LifeisXbox’s Xenoblade Chronicles 3 review | As a long-running fan of the series, Xenoblade Chronicles 3 was absolutely something I had to check out and make time for. Xenoblade Chronicles 3 is the third installment in the mainline series. What is great about this particular Xenoblade entry is that the story is not tied to any of the previous games, meaning you can go into this one blind if you have never played a previous title and still have a great time. Xenoblade Chronicles 3 takes place in a world called Aionios with a war raging between two rival factions. As Noah, you must take your squad and wipe out the enemy forces, but not all is as simple as it first appears to be. Developed by Monolith Soft, and Published by Nintendo, Xenoblade Chronicles 3 will have you gasping for more after only a few minutes of playing.
Most Memorable Moment
The most memorable moment for me was seeing the members of Xenoblade Chronicles 3 come together quite literally, to form a new super weapon called Oroboros. Each of the opposing characters transforms via the power of two to create a stronger ally that can help you defeat some of the bigger and harder enemies. Visually impressive transitions when activating this art makes this a must-see.
ℹ️ Reviewed on Nintendo Switch | Review code provided by PR/publisher, this review is the personal opinion of the writer.
What we Liked!
- The Story | With the most deeply emotional story out of all of the Xenoblade games, you can guarantee that even if you are a newcomer to the series, Xenoblade Chronicles 3 will tug at your heartstrings. The game’s story has many anti-war anecdotes, including the use of child soldiers and how to treat prisoners. The narrative touches on ideas of forgiveness and regret, as it explores how certain characters could have turned out if they had chosen different paths. The game delves into these themes in both its main narrative and its side quests, allowing the player to better understand and bond with the game’s characters. A lot of the story is told through in-game cutscenes which are incredibly well choreographed and really add to the AAA budget anime style. There are so many instances where I didn’t want these to end as they were so engaging.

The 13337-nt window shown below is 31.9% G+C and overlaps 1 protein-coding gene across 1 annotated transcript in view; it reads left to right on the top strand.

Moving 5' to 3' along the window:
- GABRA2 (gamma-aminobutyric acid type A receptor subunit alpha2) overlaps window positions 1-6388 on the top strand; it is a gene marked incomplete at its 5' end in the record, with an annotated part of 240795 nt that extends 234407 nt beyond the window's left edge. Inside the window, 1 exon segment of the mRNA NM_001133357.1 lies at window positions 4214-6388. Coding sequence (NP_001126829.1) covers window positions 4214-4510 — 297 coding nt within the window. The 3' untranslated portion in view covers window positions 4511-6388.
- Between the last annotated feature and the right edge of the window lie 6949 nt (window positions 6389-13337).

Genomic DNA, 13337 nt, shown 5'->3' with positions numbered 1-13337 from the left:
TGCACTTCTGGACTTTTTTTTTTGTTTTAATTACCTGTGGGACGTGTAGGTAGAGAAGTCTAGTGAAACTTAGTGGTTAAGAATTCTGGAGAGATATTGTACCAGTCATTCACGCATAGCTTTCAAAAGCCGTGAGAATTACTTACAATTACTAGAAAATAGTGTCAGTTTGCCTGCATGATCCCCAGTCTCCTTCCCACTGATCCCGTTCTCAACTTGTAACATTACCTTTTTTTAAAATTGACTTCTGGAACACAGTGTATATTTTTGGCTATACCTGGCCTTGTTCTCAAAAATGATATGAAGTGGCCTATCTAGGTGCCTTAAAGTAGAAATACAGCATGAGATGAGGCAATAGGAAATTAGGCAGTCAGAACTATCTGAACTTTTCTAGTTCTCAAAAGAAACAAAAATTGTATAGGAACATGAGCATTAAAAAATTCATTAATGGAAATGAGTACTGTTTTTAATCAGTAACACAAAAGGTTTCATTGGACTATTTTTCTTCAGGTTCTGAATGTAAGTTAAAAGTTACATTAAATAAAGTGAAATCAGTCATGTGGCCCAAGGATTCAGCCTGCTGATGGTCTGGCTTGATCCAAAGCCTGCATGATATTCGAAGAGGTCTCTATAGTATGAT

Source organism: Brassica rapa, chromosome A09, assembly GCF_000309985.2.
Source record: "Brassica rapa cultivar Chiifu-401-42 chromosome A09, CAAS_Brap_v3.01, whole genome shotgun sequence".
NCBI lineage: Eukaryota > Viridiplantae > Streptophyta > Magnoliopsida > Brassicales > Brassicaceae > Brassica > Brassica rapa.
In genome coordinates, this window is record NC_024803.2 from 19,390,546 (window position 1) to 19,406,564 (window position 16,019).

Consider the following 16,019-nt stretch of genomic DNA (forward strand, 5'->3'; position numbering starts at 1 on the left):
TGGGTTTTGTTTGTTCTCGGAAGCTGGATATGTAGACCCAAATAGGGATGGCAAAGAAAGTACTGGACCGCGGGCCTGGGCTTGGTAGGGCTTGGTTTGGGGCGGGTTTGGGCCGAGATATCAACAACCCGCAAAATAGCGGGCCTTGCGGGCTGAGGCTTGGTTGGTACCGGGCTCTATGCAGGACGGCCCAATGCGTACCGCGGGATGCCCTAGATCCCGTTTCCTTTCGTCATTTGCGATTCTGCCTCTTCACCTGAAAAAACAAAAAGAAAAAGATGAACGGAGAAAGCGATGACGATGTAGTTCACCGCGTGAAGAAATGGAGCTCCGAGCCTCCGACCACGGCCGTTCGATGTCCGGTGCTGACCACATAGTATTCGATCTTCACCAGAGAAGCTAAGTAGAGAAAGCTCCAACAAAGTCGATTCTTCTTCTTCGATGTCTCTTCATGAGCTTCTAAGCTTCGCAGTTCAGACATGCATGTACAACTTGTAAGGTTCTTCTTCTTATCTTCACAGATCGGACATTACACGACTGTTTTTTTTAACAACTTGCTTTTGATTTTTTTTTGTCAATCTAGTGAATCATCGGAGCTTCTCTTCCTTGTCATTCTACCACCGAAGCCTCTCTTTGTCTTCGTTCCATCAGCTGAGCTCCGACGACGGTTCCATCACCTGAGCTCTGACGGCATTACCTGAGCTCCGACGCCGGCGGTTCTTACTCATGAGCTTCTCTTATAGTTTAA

- The Graphics | Whilst the Nintendo Switch may not be the most powerful console on the market, the team at Monolith Soft have done a great job and getting what they can out of this little machine. This huge world is filled to the brim with monsters, creatures, cities, and NPCs to interact with. Not only this, there is hardly any loading between locations. Most of the stuff is culled at certain distances to save on performance, but it’s there. Always running, always ready in the background. It’s an incredible feat of engine work that allows for the game to really push the Switch to its limit and still look great.
- The Music and Audio | The soundtrack to Xenoblade Chronicles 3 are nothing short of incredible. The epic music that accompanies each cutscene really helps drive the message home. Sad scenes require sad and subtle music. Action scenes have upbeat and demanding music with epic fanfare. The general audio is also really well made. The dialogue that is delivered is some of the best in the series with each character feeling accurate for the role. Noah is a calm, level-headed guy who speaks up when necessary but hides his true feelings, and for him, the lines are delivered perfectly in a quiet yet confident tone. The enemy sound effects work well, with each creature feeling like its natural tone and noise when attacking and dying.
- The Combat system Refined | The combat system in Xenoblade Chronicles 3 has been refined in some ways allowing for more UI-based options and input. The auto attack feature is still there but you can now do fusion attacks where you take your base class and pair it with another class and perform an attack based on those together. This can be accessed by holding the ZR button and pressing up on the D-pad. The ZL button and up also performs team actions, allowing you to control what your team does as a group instead of selecting them individually. Pressing up again with ZL held will have all members focus on attacks reducing the healing, buffs, and random AI choices. There is a lot here to go into so I will keep it short, but the biggest change is using the power of two, where you and your partner fuse together to create an Ouroboros which gives you access to stronger attacks for a limited time before needing to cool down. Each of the characters can do this as you later find out in the game, so you can really deal some damage to the bosses and world enemies.